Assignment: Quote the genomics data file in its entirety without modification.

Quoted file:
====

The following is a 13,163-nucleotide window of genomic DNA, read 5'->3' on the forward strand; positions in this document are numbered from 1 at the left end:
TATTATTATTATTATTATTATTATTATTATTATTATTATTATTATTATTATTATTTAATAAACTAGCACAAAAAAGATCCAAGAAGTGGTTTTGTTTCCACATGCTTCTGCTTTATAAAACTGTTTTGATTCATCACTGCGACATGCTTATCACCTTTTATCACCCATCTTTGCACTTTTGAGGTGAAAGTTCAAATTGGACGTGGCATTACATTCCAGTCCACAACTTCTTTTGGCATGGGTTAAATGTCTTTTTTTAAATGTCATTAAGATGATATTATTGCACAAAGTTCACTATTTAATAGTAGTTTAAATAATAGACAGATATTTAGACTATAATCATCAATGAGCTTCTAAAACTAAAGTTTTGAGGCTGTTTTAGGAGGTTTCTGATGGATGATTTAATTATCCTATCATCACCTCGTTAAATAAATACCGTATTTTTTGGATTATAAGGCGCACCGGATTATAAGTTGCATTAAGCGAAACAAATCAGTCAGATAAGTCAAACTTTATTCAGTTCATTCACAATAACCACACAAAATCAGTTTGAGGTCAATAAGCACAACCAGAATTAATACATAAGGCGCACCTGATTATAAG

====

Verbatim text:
The following is a 13,163-nucleotide window of genomic DNA, read 5'->3' on the forward strand; positions in this document are numbered from 1 at the left end:
TATTATTATTATTATTATTATTATTATTATTATTATTATTATTATTATTATTATTTAATAAACTAGCACAAAAAAGATCCAAGAAGTGGTTTTGTTTCCACATGCTTCTGCTTTATAAAACTGTTTTGATTCATCACTGCGACATGCTTATCACCTTTTATCACCCATCTTTGCACTTTTGAGGTGAAAGTTCAAATTGGACGTGGCATTACATTCCAGTCCACAACTTCTTTTGGCATGGGTTAAATGTCTTTTTTTAAATGTCATTAAGATGATATTATTGCACAAAGTTCACTATTTAATAGTAGTTTAAATAATAGACAGATATTTAGACTATAATCATCAATGAGCTTCTAAAACTAAAGTTTTGAGGCTGTTTTAGGAGGTTTCTGATGGATGATTTAATTATCCTATCATCACCTCGTTAAATAAATACCGTATTTTTTGGATTATAAGGCGCACCGGATTATAAGTTGCATTAAGCGAAACAAATCAGTCAGATAAGTCAAACTTTATTCAGTTCATTCACAATAACCACACAAAATCAGTTTGAGGTCAATAAGCACAACCAGAATTAATACATAAGGCGCACCTGATTATAAG